Are There Better Alternatives to Zillow Offers?
To paraphrase an old saying, “better” is in the mind of the beholder.
The best payoff for your home will probably come via a traditional (and lengthy) home sale process. Other iBuyers (like Opendoor or Offerpad) may make better offers for your house, particularly when service fees are taken into consideration.
Some sellers may find that Zillow Offers and other iBuyers aren’t interested in their homes, either because they’re not in the right geographic area or because they’re in need of major repairs. In those cases, home flippers (like the ubiquitous “We Buy Houses!” services you see advertising everywhere) may be a viable alternative. They pay considerably less for homes than iBuyers do, but they focus on purchasing fixer-uppers and will buy properties that Zillow Offers won’t touch.
There’s one other option to consider: so-called “new age” cash buyers like SellYourHome.com, which combine the benefits of selling to iBuyers and home flippers. They’ll purchase homes in any location and in any condition, they don’t charge commissions or service fees, they make offers in 24 hours and can close within several days if desired, and they combine computer algorithms with on-the-ground property evaluations to come up with the most realistic offers.
In many cases, these “new age” buyers offer the most for homes, while closing almost immediately and paying in cash.
Bottom Line: Depending on your individual situation, selling through realtors, using a different iBuyer or working with a home flipper may be a more profitable or realistic alternative to Zillow Offers. And “new age” cash buyers often provide the best of all possible outcomes.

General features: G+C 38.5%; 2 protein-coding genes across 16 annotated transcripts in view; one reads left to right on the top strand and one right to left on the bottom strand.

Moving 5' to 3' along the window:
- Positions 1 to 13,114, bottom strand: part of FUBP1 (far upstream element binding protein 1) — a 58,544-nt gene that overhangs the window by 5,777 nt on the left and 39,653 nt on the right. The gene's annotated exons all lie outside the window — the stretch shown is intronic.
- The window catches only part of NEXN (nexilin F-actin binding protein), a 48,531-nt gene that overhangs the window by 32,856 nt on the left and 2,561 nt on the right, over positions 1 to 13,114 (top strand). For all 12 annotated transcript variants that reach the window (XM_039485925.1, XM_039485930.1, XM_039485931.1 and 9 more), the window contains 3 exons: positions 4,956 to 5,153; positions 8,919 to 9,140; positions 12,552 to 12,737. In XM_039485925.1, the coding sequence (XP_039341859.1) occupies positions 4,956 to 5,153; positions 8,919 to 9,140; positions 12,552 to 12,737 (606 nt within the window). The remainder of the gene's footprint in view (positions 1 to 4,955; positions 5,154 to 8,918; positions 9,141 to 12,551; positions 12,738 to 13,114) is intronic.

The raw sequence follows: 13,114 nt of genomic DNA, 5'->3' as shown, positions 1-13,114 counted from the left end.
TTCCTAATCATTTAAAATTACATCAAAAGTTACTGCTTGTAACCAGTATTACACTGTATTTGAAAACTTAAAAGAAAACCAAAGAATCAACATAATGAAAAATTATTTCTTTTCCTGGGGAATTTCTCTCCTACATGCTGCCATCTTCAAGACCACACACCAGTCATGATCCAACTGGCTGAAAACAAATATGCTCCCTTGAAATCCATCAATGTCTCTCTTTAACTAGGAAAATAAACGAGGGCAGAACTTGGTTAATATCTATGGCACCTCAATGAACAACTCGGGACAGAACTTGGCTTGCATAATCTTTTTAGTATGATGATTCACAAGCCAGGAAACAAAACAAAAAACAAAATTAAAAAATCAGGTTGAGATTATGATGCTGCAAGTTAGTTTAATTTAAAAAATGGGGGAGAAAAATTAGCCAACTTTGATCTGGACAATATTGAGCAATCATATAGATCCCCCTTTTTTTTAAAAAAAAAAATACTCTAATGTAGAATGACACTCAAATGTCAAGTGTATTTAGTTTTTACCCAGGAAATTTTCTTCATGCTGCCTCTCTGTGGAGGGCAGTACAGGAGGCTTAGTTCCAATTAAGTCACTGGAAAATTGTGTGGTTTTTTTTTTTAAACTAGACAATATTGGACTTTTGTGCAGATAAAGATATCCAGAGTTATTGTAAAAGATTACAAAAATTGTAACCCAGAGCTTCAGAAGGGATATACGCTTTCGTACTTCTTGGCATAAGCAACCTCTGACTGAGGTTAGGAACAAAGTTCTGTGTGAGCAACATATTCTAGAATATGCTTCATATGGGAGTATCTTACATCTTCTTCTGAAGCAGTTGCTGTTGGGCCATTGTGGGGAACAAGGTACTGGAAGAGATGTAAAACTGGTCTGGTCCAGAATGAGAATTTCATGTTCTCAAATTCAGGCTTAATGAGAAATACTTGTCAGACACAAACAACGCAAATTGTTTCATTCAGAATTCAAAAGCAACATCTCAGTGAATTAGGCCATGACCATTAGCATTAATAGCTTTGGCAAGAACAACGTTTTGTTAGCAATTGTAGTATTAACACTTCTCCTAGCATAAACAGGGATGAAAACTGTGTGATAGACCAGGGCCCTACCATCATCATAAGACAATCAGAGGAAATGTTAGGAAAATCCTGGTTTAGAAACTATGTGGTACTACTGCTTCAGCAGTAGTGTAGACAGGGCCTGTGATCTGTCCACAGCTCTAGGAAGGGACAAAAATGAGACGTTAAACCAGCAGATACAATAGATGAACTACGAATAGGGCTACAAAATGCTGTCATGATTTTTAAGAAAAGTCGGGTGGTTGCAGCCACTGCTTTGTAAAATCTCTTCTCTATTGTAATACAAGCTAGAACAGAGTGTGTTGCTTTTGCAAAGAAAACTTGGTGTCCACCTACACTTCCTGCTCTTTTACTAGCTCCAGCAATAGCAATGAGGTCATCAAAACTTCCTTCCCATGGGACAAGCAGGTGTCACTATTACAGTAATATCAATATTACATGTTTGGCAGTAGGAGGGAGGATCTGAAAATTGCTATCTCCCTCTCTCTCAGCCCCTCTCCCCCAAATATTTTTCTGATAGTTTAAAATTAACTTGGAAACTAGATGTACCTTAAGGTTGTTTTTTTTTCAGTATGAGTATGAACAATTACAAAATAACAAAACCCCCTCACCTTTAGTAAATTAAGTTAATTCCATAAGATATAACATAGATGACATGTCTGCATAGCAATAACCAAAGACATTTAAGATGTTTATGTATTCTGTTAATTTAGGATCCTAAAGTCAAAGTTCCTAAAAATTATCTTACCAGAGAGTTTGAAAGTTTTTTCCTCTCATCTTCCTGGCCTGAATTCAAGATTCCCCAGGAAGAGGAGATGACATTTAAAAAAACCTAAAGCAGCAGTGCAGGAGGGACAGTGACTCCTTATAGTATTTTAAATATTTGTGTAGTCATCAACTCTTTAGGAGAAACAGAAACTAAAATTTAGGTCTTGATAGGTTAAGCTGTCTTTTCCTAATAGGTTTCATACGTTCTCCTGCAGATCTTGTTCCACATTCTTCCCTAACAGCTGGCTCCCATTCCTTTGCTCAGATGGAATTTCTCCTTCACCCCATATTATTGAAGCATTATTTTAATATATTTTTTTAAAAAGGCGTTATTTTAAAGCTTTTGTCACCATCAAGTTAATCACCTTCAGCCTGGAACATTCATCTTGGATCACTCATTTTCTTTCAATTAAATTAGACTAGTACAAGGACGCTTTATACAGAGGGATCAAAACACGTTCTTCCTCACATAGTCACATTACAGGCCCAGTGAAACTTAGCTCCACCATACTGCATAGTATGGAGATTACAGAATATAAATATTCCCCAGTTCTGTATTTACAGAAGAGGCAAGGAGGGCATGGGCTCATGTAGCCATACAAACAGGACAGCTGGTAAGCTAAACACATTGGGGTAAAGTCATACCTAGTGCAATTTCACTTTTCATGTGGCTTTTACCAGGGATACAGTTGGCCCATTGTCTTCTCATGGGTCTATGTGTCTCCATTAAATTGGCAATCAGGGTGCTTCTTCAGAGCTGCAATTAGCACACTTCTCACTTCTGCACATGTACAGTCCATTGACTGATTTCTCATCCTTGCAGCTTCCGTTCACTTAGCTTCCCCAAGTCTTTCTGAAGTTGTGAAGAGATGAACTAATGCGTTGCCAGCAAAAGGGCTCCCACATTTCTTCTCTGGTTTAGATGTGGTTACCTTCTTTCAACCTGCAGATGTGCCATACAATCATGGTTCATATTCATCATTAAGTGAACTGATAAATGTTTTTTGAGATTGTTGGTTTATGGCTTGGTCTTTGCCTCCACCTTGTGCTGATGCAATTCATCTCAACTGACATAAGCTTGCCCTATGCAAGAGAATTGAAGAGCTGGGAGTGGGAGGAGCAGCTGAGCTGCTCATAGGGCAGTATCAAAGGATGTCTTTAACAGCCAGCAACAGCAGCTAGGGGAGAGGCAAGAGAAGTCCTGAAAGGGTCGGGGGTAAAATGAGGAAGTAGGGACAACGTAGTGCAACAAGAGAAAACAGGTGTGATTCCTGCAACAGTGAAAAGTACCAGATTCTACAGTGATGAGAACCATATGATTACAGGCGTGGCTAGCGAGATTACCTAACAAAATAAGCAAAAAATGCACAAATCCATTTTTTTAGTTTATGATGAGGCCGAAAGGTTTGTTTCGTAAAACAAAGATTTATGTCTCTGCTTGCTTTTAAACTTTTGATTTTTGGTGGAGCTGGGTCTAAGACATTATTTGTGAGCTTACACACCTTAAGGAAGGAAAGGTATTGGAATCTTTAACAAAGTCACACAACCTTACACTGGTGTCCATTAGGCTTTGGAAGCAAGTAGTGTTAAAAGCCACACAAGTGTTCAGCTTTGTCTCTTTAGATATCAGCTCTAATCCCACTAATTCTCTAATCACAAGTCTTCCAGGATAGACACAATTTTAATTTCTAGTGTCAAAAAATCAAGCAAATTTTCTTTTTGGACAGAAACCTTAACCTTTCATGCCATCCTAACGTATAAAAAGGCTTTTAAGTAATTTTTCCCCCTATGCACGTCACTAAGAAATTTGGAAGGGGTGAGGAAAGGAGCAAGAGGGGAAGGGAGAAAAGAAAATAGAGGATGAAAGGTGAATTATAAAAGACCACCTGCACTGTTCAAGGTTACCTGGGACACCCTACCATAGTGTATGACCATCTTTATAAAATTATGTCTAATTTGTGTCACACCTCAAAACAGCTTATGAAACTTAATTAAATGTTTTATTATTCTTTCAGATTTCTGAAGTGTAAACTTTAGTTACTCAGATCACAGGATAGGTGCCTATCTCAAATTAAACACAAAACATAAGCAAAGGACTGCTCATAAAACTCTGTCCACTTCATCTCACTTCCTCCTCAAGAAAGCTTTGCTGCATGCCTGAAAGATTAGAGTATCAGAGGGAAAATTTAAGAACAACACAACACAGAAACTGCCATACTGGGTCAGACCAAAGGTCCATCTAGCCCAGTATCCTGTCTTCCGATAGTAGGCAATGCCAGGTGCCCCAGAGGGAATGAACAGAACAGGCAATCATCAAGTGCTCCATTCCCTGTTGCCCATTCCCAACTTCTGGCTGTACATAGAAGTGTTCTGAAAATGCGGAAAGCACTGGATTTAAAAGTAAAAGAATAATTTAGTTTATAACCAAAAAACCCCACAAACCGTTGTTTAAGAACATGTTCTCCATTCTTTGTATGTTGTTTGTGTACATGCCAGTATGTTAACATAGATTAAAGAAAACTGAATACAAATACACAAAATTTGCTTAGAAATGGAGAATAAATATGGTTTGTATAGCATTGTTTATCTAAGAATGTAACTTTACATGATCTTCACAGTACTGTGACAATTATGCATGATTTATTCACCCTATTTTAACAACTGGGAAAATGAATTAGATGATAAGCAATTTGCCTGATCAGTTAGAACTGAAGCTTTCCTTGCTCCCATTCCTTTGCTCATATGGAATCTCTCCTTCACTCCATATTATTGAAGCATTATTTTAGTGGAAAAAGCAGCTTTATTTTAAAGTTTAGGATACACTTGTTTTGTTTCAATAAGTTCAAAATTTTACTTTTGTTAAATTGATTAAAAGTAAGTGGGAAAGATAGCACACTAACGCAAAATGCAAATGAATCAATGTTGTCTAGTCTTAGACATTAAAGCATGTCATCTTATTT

Can You Buy a Home Through Zillow Offers?
The company doesn’t call the service by that name, but yes, once Zillow Offers buys homes they’re available for purchase on the Zillow website. They’re easily identified by an “Owned by Zillow” badge displayed on Zillow real estate listings.
If you’re interested in one of their offerings, you (or your realtor) can make an offer through the site, and receive an answer within 48 hours. The process works essentially the same way as purchasing any other home; for example, you can tour the house before making an offer, you can request repairs or buyer’s credits, and Zillow will pay your realtor’s commission if you end up buying. There’s another advantage: the homes are already vacant, so closings can be scheduled quickly.
Zillow also offers a “Zillow 360” program, which offers a 1-2% rebate on your home’s sales price if you buy your next home through the company, and finance the purchase through Zillow’s home loan affiliate. They also throw in $1500 in closing fee credits and a free local move, if you use Zillow 360.